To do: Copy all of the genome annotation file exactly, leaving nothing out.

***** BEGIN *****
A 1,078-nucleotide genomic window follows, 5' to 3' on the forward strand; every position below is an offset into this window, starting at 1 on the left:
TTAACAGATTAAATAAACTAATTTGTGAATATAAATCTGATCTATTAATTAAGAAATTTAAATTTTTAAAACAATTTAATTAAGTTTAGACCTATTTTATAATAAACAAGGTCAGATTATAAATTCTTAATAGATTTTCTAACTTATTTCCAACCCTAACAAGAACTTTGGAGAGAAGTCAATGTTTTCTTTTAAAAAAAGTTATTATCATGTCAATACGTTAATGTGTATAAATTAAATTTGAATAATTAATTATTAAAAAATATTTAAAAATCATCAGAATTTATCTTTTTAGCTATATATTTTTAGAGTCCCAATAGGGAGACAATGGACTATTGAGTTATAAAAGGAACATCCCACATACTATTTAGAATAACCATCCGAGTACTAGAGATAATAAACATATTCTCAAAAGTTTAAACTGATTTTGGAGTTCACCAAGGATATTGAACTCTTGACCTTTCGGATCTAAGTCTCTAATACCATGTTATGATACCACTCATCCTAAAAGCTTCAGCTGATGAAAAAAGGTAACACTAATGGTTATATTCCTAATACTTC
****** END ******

A 1,078-nucleotide genomic window follows, 5' to 3' on the forward strand; every position below is an offset into this window, starting at 1 on the left:
TTAACAGATTAAATAAACTAATTTGTGAATATAAATCTGATCTATTAATTAAGAAATTTAAATTTTTAAAACAATTTAATTAAGTTTAGACCTATTTTATAATAAACAAGGTCAGATTATAAATTCTTAATAGATTTTCTAACTTATTTCCAACCCTAACAAGAACTTTGGAGAGAAGTCAATGTTTTCTTTTAAAAAAAGTTATTATCATGTCAATACGTTAATGTGTATAAATTAAATTTGAATAATTAATTATTAAAAAATATTTAAAAATCATCAGAATTTATCTTTTTAGCTATATATTTTTAGAGTCCCAATAGGGAGACAATGGACTATTGAGTTATAAAAGGAACATCCCACATACTATTTAGAATAACCATCCGAGTACTAGAGATAATAAACATATTCTCAAAAGTTTAAACTGATTTTGGAGTTCACCAAGGATATTGAACTCTTGACCTTTCGGATCTAAGTCTCTAATACCATGTTATGATACCACTCATCCTAAAAGCTTCAGCTGATGAAAAAAGGTAACACTAATGGTTATATTCCTAATACTTC